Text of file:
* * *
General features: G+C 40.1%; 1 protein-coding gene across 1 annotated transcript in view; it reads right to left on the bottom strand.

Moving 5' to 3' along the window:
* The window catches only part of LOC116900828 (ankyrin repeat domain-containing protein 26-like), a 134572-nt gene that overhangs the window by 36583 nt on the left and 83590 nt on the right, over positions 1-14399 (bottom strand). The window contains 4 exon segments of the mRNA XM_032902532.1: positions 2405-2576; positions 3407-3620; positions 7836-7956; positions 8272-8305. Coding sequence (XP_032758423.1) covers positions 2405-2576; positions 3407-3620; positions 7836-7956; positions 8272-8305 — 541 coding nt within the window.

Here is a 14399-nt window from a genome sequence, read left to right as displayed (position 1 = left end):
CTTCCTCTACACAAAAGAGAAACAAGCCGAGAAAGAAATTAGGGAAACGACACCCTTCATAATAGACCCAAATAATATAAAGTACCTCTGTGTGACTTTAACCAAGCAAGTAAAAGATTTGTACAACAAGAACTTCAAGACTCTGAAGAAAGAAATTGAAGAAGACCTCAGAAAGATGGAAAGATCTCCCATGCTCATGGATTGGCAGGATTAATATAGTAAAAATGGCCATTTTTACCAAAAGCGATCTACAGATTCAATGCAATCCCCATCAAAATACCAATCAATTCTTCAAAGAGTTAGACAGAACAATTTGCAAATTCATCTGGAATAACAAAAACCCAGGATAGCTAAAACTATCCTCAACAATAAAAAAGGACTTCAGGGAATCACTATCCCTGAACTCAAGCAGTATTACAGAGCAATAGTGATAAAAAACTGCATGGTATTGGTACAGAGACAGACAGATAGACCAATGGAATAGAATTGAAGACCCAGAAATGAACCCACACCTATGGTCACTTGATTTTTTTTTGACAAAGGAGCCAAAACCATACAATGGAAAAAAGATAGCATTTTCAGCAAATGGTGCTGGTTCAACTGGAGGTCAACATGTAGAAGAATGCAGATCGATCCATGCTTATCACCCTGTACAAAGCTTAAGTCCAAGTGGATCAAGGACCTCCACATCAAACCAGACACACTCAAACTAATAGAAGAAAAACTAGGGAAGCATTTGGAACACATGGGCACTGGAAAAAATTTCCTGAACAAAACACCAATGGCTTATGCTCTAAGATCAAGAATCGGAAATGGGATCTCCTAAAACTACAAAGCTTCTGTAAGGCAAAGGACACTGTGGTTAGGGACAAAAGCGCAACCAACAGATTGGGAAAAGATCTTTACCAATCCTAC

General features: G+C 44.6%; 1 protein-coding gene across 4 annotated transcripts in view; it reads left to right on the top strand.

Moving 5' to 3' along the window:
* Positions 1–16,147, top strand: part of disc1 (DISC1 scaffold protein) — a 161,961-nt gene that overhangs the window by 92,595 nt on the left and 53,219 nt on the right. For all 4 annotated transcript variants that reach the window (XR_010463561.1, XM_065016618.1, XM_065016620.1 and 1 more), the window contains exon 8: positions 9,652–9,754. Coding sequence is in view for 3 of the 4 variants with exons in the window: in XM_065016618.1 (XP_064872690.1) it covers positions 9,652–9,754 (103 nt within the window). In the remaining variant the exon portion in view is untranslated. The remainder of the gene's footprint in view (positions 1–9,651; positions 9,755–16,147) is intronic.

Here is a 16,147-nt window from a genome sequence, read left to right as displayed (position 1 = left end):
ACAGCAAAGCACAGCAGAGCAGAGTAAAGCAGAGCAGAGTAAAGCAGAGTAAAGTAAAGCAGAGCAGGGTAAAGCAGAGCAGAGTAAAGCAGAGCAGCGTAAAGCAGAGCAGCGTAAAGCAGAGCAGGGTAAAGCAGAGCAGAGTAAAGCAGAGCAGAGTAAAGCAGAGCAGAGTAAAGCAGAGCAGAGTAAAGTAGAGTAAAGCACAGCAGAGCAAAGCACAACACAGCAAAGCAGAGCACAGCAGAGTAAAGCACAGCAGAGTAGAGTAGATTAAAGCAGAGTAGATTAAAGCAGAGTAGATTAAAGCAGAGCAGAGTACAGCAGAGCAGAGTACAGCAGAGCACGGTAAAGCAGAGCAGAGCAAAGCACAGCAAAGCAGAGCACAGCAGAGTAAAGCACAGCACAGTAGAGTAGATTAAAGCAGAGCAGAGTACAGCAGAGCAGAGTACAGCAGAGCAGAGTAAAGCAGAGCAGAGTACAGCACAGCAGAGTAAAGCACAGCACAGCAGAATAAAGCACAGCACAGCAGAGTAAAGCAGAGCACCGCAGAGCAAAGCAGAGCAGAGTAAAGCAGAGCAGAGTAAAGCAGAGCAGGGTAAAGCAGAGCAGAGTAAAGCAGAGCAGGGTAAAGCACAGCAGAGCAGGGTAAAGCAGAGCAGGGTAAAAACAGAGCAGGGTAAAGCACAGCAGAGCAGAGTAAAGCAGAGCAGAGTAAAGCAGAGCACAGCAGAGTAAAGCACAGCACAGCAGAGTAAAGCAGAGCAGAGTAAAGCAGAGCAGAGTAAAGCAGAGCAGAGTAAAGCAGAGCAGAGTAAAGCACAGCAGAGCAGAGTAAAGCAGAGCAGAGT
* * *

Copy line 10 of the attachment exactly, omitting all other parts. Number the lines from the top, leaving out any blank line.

ACAGCAAAGCACAGCAGAGCAGAGTAAAGCAGAGCAGAGTAAAGCAGAGTAAAGTAAAGCAGAGCAGGGTAAAGCAGAGCAGAGTAAAGCAGAGCAGCGTAAAGCAGAGCAGCGTAAAGCAGAGCAGGGTAAAGCAGAGCAGAGTAAAGCAGAGCAGAGTAAAGCAGAGCAGAGTAAAGCAGAGCAGAGTAAAGTAGAGTAAAGCACAGCAGAGCAAAGCACAACACAGCAAAGCAGAGCACAGCAGAGTAAAGCACAGCAGAGTAGAGTAGATTAAAGCAGAGTAGATTAAAGCAGAGTAGATTAAAGCAGAGCAGAGTACAGCAGAGCAGAGTACAGCAGAGCACGGTAAAGCAGAGCAGAGCAAAGCACAGCAAAGCAGAGCACAGCAGAGTAAAGCACAGCACAGTAGAGTAGATTAAAGCAGAGCAGAGTACAGCAGAGCAGAGTACAGCAGAGCAGAGTAAAGCAGAGCAGAGTACAGCACAGCAGAGTAAAGCACAGCACAGCAGAATAAAGCACAGCACAGCAGAGTAAAGCAGAGCACCGCAGAGCAAAGCAGAGCAGAGTAAAGCAGAGCAGAGTAAAGCAGAGCAGGGTAAAGCAGAGCAGAGTAAAGCAGAGCAGGGTAAAGCACAGCAGAGCAGGGTAAAGCAGAGCAGGGTAAAAACAGAGCAGGGTAAAGCACAGCAGAGCAGAGTAAAGCAGAGCAGAGTAAAGCAGAGCACAGCAGAGTAAAGCACAGCACAGCAGAGTAAAGCAGAGCAGAGTAAAGCAGAGCAGAGTAAAGCAGAGCAGAGTAAAGCAGAGCAGAGTAAAGCACAGCAGAGCAGAGTAAAGCAGAGCAGAGT